On the Limits of Nonprofit Firms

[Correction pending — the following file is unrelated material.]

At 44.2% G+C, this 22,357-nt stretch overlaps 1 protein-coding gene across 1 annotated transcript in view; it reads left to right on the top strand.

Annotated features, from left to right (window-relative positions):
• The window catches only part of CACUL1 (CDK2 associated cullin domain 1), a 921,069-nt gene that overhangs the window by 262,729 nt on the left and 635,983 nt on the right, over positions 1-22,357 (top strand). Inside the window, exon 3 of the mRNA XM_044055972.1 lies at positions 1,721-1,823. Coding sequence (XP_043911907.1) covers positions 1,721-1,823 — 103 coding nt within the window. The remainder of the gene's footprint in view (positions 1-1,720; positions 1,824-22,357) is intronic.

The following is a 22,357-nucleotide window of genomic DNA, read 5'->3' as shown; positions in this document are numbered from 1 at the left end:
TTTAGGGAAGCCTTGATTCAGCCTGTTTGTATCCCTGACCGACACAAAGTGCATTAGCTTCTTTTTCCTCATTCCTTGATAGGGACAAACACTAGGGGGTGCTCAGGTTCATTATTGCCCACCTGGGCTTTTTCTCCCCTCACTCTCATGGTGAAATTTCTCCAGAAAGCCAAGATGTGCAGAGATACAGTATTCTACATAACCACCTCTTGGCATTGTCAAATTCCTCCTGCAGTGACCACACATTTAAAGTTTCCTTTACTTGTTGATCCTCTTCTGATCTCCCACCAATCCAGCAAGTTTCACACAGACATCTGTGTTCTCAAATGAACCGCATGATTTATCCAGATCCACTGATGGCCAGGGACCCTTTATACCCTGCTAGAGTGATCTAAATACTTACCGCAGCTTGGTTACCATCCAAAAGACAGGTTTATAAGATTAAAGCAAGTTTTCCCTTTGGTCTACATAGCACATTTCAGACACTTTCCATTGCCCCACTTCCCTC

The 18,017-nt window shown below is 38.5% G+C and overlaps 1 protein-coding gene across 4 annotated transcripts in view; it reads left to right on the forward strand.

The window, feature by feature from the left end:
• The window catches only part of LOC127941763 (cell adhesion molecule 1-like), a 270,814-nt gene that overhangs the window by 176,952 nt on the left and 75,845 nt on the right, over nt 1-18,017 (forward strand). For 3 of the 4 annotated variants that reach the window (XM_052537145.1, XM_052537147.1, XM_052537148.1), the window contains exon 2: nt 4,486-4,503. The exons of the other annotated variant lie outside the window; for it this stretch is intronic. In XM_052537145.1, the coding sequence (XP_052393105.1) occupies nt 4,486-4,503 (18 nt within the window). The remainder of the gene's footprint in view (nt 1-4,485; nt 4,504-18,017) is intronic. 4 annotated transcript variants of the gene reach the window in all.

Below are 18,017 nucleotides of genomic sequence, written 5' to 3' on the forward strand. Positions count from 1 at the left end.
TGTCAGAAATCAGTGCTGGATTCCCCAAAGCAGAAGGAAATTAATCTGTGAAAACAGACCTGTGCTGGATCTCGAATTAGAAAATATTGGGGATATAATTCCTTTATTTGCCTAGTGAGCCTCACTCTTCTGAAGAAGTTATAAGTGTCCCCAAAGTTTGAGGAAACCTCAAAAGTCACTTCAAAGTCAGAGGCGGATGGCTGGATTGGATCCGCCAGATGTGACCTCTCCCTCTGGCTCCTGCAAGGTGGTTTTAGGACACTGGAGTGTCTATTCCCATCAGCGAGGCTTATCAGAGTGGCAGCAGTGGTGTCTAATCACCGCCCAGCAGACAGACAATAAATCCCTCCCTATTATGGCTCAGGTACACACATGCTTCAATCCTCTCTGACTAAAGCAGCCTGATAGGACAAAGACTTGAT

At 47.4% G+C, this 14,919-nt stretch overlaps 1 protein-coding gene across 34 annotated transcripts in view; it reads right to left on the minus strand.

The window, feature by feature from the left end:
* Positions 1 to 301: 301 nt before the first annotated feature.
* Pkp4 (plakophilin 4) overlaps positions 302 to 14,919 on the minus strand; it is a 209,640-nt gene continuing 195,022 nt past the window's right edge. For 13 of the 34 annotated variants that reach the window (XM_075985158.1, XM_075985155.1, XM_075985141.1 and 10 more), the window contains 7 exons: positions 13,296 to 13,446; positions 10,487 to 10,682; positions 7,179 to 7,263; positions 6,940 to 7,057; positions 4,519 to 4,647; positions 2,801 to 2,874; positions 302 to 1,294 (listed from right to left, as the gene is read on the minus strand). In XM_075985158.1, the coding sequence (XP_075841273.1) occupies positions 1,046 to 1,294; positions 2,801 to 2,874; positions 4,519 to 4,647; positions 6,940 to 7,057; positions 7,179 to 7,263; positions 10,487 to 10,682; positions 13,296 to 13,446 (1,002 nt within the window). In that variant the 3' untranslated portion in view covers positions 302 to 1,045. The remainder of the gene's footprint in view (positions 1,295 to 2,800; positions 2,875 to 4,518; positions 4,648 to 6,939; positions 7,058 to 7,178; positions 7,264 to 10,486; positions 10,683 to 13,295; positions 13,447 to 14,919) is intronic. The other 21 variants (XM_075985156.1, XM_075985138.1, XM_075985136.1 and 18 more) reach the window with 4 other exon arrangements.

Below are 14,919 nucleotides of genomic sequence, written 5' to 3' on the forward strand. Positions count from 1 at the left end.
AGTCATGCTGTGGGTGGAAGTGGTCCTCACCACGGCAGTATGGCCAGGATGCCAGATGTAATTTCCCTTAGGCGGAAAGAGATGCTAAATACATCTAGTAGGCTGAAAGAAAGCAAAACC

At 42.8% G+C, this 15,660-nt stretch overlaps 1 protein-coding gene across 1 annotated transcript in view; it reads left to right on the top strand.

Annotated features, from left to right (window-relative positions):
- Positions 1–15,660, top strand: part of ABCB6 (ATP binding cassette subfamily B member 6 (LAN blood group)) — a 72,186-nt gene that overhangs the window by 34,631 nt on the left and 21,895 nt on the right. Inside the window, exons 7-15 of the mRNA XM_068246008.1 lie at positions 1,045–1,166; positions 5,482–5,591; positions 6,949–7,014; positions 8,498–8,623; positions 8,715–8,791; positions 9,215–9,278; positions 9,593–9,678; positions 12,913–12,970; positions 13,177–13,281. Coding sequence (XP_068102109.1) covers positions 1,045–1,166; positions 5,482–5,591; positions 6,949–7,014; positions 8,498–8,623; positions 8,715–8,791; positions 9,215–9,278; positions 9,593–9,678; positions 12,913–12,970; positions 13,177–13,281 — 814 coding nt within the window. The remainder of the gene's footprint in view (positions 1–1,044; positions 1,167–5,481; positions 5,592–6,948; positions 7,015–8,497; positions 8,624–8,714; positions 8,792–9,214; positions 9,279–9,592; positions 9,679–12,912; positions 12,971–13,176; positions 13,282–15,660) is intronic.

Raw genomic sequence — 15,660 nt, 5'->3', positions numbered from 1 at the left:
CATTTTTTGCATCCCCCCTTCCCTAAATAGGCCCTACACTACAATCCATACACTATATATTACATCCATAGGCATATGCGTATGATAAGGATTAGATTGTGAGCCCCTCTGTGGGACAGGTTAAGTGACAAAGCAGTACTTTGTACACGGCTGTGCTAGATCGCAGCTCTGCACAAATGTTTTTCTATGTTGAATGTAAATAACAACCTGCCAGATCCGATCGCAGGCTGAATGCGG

Abstract: This thesis consists of two papers. The first gives a game-theoretical treatment of the institutional homogenization of value-oriented firms. It explains why intrinsically motivated, value-oriented firms like non-profits may become similar to for-profit firms in terms of organization and norms. It highlights and explains the pairs: value-oriented and flat organizations in contrast to value-neutral managers and hierarchical organizations. We consider a major donor like the government who delegates a project to an organization without endowments under asymmetric information. The non-profit is able to adapt its organization by establishing a hierarchy with an intrinsically motivated manager. The donor can in turn react by employing institutions in order to cope with information asymmetries regarding the mission of the organization and the unverifiable values of the manager. Two main cases are examined, one without competition and a competitive case. The equilibrium in the first case is a flat organization or alternatively highly altruistic hierarchy. The second competitive case is characterized by a value neutral hierarchy. The second paper treats human capital formation as a game of strategic interaction between a citizen and the educational system consisting of two separate stages which correspond to elementary and higher education. The product of the interaction is human capital and the equilibrium outcome at the first stage affects the student’s productivity at the second stage of higher education. This research shows how the intertemporal nature of learning opens up for opportunism between elementary and higher education and limits the scope of using non-profits against cost-savings in the presence of for-profit firms. The character of relevant school reform will in general depend on the impact of changes at the structural level relative to the impact of reform aimed at the interpersonal level within the classroom domain. The analysis suggests that pedagogical orientation and the pupil’s aim or predisposition to be forward looking, are important determinants of learning outcomes. We show that what happens between the classroom walls is decisive for how the human capital stock is affected in different contractual settings.
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